When COVID-19 was declared a global pandemic in March 2020, data allowing individuals, organisations and communities to monitor the spread of coronavirus, became vital for proactive practices that a year later see social distancing, hand sanitising, and face mask wearing, habitualised globally. While this data continues to inform behavioural patterns, there has similarly grown an interest in other data that addresses the social challenges brought on by COVID-19.
While SPIDER’s Transparency and accountability programme has always worked with availing public information in accessible digital formats, the significance of open data communicating social services available to all acquired unprecedented urgency. For the millions that earn a daily living through informal means, experienced immediate lack with the various lock downs imposed to curb the spread of the virus. Governments responded with social support programmes for the most vulnerable and here the importance of data communicating which services were available and where one could access them or even the frequency of access became all the more vital. The Open Development Cambodia project has mapped several social services over the course of the partnership with SPIDER. They added to the open data portal COVID-19 cases from regional perspectives. Over and above this ODC also started a project using open data to support budget transparency at district level.
This is important for communities to track the resources being distributed to their districts and what plans have been appended to the resources. The baseline data illustrated the following sectors of interest to follow up on:
- Infrastructure (i.e roads, bridges etc.) 47.4% 47.4%
- Budget 15.8% 15.8%
- Health 10.5% 10.5%
- Politics 7.0% 7.0%
- Weather, Traffic Accidents, and Social Issues 5.3% 5.3%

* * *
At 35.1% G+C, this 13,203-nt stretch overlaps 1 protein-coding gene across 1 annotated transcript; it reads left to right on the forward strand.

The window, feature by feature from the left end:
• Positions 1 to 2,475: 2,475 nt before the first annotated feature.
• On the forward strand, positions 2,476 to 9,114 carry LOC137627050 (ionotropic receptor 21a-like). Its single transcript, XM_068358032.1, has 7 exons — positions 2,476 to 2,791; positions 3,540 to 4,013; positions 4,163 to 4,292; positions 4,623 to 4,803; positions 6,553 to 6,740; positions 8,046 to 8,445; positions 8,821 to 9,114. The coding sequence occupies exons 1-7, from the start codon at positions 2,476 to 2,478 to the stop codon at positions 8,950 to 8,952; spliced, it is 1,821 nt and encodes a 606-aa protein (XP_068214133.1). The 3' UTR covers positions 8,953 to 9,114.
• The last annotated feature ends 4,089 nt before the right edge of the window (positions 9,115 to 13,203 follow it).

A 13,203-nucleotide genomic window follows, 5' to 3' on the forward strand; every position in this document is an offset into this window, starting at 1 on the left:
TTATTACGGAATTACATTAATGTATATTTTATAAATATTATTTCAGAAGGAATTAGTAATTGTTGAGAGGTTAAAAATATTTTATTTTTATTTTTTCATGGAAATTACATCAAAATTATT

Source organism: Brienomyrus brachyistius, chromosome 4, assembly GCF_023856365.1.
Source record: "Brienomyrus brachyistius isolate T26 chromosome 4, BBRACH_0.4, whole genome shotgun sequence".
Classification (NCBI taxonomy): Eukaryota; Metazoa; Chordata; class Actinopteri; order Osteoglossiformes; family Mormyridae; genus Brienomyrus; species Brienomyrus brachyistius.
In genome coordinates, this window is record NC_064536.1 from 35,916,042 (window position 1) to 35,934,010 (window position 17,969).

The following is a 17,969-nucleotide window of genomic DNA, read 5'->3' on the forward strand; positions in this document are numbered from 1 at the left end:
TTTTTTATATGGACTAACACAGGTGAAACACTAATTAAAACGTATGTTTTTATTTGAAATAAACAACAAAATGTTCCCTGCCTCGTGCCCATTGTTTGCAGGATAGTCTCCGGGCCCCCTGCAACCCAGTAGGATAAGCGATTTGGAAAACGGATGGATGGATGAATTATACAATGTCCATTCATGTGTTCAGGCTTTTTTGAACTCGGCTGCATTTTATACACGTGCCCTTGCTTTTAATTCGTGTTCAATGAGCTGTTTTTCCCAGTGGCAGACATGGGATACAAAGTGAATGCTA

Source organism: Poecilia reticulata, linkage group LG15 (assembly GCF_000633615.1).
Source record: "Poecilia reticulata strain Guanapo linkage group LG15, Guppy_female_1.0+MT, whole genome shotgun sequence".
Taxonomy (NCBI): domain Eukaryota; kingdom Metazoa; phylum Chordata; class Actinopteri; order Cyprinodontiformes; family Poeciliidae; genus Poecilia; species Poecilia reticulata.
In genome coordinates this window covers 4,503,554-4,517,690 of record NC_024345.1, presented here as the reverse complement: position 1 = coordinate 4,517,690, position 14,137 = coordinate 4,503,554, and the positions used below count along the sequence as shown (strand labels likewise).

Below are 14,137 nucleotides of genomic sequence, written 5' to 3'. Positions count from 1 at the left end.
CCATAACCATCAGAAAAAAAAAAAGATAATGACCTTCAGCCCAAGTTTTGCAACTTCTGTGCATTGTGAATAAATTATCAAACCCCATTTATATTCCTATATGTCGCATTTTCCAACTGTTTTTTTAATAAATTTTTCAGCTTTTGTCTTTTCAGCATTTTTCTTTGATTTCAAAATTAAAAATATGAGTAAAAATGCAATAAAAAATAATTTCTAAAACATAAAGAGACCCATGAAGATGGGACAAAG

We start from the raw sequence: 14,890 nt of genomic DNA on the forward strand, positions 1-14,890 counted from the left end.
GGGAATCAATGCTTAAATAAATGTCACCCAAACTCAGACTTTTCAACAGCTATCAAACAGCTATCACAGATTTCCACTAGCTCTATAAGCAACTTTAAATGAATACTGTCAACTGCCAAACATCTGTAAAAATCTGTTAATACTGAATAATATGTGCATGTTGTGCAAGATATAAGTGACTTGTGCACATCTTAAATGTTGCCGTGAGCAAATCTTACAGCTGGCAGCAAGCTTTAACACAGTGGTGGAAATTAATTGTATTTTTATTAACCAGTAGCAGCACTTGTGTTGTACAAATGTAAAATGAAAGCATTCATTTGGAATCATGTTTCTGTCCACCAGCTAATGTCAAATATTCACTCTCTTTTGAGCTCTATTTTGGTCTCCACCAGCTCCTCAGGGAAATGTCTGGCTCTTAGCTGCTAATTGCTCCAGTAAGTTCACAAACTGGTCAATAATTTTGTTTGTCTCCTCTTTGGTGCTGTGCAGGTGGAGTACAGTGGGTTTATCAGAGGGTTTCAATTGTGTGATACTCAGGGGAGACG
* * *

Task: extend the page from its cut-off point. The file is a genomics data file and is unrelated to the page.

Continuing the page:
The communication channels through which data regarding community development projects could be accessed include the district website and Facebook page. ODC commenced this project with a number of outputs one of which involved revitalising the district webpage of Malai district, and supporting the district with additional information sources. District Ou Chrov did not have a district page, and thus ODC uploaded the information on their own platform, and in doing so also added the budget information for Malai district to ensure wider access, particularly as ODC’s platform is well known by Cambodians in general and governing ministries. The project set out to raise awareness around district budget management, and to do this, they need data on the platforms.
Cambodia has structures in place that are there to assist in improving service provision. In each district are community accountability facilitators (CAFS) who are the information bridge facilitating exchanges between the duty bearers and the communities. The study asked the CAFs their level of ICT understanding as well as ability to read and understand budget processes. All the CAFs expressed need in training to learn how to read budgets, and half of them similarly asked for training in using ICT tools for budget reading and communication. The district administration officers also requested for capacity building in budget planning and expenditure. And the current channels of access are the Facebook and a district information board and the monthly district meetings.